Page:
Boilers, Coal, Gas

Credit crunched CCGT project gets go-ahead

27 May 2009 – Siemens Energy has secured an order for a much delayed turnkey construction of a combined-cycle gas turbine (CCGT) power project in the Rotterdam Europoort in the Netherlands.

The purchaser is Enecogen, a partnership of the Dutch utility Eneco and the Danish utility DONG Energy. The project with an installed capacity of approximately 870 MW is scheduled to go on line in late 2011. The order volume, including a long-term maintenance agreement, is just under EUR700m ($977m).

Pieter Tavenier of Eneco Holdings, said: “There were three hiccups with this project. Firstly was the lack of transport capacity on the grid. It took 12-18 months to clear the delay. Secondly, the tender was put out in 2007 in a very congested EPC market.

“The last hurdle was the financial crisis, which led to an unavailability of funding. This delayed the project by a further six months. The plan was to complete the pre-build phase in two years, but it actually took four years.”

“This project underlines that even in these difficult economic times customers can commit to build such power plants in an open partnership arrangement with a reliable EPC contractor allowing to achieve best schedule and price”, said Michael Suess, CEO of the Fossil Power Generation of Siemens Energy. “I’m very happy that Enecogen’s specific requirements fit perfectly with our reliable, sound and most environmentally friendly power plant concept.”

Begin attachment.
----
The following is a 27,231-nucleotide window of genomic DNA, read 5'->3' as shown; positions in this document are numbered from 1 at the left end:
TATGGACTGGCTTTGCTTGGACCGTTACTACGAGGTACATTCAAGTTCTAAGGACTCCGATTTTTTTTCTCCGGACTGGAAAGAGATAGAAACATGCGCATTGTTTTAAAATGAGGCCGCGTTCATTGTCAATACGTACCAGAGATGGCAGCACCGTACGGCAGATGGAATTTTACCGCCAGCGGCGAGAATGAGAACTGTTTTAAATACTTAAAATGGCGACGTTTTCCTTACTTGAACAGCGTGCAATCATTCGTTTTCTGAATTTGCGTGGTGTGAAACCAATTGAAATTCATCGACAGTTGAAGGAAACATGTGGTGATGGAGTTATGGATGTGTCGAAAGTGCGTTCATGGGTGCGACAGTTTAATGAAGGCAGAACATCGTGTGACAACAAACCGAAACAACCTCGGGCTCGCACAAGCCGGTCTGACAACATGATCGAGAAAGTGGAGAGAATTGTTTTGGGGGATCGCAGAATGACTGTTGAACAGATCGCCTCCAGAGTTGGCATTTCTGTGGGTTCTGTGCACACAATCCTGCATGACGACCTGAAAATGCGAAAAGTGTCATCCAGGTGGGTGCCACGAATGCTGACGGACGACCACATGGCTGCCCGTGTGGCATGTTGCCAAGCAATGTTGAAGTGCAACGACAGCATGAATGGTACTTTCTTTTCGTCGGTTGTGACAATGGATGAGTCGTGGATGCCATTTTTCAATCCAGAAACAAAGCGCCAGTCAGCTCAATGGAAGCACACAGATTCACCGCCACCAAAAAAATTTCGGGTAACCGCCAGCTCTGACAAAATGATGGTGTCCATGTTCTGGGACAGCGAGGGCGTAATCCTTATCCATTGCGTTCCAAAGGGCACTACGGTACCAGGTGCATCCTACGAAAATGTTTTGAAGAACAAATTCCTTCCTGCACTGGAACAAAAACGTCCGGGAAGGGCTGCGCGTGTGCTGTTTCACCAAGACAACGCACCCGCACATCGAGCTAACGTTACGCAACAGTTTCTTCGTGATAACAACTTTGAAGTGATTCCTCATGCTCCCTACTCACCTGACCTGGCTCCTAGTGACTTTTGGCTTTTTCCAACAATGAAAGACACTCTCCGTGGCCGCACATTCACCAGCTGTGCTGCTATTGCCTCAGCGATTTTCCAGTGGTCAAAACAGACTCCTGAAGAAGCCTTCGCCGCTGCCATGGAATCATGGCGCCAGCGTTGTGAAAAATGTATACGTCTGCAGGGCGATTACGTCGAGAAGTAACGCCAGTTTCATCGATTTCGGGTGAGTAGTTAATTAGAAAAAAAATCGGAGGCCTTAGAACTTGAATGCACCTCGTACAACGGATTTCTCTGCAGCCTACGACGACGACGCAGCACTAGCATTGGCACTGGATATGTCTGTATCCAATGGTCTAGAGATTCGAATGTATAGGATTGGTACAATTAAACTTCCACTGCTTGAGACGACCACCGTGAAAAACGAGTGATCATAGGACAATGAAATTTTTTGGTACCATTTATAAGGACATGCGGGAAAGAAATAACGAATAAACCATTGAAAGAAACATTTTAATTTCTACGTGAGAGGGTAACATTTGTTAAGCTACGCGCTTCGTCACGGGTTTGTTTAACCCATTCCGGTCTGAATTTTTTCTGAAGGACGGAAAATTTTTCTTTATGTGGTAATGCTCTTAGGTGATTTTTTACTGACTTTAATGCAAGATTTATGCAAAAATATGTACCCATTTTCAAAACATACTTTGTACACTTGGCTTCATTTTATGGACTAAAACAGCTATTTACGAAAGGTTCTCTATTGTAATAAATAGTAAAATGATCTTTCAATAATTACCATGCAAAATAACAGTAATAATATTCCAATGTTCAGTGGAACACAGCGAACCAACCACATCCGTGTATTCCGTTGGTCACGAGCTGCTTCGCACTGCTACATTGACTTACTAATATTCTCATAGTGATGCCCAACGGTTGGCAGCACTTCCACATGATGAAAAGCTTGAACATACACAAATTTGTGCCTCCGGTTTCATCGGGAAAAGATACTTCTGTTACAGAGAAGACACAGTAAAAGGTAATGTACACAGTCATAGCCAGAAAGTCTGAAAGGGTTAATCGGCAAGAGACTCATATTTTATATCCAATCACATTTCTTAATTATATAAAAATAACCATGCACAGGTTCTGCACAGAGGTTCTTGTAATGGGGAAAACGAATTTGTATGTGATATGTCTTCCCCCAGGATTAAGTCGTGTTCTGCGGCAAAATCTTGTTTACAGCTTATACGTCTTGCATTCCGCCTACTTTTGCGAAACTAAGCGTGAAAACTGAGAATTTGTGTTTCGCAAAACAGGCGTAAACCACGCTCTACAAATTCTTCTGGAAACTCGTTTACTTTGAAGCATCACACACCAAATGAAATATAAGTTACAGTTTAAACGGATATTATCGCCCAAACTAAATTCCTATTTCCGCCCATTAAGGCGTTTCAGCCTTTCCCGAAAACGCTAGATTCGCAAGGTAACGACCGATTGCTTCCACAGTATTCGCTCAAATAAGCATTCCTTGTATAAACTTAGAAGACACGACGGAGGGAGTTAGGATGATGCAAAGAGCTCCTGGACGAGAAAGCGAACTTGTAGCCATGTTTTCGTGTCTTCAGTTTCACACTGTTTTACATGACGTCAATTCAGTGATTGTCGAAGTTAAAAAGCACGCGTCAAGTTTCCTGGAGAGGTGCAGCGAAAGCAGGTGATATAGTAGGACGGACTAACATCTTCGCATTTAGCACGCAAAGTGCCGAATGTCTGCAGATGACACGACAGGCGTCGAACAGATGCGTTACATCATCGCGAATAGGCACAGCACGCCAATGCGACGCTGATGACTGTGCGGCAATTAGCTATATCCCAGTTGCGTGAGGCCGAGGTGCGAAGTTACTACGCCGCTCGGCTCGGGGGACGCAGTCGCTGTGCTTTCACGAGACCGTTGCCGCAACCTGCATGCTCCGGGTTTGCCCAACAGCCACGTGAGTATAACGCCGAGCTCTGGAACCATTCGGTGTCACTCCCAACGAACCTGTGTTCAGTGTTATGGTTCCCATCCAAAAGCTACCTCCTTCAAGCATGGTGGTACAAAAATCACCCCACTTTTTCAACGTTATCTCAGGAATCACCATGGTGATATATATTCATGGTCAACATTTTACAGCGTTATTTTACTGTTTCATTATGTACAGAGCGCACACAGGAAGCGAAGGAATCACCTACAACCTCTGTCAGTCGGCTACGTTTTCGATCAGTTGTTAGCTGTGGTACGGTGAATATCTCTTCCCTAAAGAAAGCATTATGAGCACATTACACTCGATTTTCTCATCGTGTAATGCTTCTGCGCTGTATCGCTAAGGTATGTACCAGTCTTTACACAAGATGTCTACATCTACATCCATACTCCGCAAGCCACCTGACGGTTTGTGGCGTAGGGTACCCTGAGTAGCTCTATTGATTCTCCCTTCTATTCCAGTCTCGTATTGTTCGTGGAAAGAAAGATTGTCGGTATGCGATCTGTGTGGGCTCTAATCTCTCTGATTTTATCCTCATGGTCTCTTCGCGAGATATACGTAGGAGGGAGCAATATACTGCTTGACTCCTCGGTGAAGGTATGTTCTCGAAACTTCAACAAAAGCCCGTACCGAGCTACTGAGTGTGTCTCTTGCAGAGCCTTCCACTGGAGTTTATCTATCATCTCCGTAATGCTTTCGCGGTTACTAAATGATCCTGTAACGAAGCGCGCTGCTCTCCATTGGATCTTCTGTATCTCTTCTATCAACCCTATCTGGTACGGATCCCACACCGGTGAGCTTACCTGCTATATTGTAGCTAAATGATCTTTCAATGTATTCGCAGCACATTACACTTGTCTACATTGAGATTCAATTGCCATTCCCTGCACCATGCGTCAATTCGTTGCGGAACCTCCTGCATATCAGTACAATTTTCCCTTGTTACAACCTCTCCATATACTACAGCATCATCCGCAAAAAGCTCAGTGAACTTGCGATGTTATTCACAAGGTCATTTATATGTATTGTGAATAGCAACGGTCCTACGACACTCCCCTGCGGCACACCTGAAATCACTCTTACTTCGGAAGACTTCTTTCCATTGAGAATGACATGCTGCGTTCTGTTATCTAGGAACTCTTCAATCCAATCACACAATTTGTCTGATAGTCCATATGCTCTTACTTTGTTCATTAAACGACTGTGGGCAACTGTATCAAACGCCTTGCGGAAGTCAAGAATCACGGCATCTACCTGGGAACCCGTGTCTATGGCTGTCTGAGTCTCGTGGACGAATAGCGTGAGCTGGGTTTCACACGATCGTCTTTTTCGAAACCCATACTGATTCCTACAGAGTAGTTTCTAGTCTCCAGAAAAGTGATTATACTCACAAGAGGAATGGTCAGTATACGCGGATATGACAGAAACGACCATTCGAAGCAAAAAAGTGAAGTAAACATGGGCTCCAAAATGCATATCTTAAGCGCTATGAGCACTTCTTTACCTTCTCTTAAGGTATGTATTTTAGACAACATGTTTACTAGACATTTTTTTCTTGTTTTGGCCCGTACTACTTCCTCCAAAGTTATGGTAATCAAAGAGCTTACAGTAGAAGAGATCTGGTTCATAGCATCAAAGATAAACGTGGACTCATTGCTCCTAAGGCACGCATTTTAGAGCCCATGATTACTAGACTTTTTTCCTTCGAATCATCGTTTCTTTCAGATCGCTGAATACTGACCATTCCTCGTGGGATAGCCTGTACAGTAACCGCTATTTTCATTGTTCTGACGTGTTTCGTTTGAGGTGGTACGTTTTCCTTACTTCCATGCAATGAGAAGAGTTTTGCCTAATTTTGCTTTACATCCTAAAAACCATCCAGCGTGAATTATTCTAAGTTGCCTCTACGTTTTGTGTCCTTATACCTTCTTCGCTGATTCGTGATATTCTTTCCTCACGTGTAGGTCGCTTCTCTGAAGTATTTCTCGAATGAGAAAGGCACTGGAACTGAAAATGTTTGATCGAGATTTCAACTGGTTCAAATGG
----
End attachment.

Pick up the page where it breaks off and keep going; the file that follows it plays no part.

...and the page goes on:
The project consists of two trains of the SCC5-4000F 1 S combined cycle power plant, which through its modular concept allows easy adaptation to specific customer needs and site requirements, high operational flexibility, short start up times and high ramp rates.

Siemens Energy will build the power plant as a turnkey project and supply the main components comprising for each train one SGT5-4000F gas turbine, one SST5-5000 steam turbine and one hydrogen-cooled generator, the entire mechanical equipment, and the electrical and I&C systems.

All three main components are arranged on a single shaft. A synchronous self-shifting (SSS) clutch is installed between the generator and steam turbine. This provides high operating flexibility and reliability.

“With low NOx emissions of less than 10 ppm and a plant efficiency of more than 59 percent the two gas-fired plants will be the most environmentally friendly recently built commercially in Europe,” said Lothar Balling, CEO of Energy Solution Business Europe of Siemens Fossil Division.

The new CCGT plant will also be carbon capture ready. Rotterdam Europoort is developing a carbon grid, utilizing disused gasfields in the North Sea, as well as greenhouses in the northern Rotterdam area. Various gasfields have been found to be suitable for CO2 storage for the Eneco plant.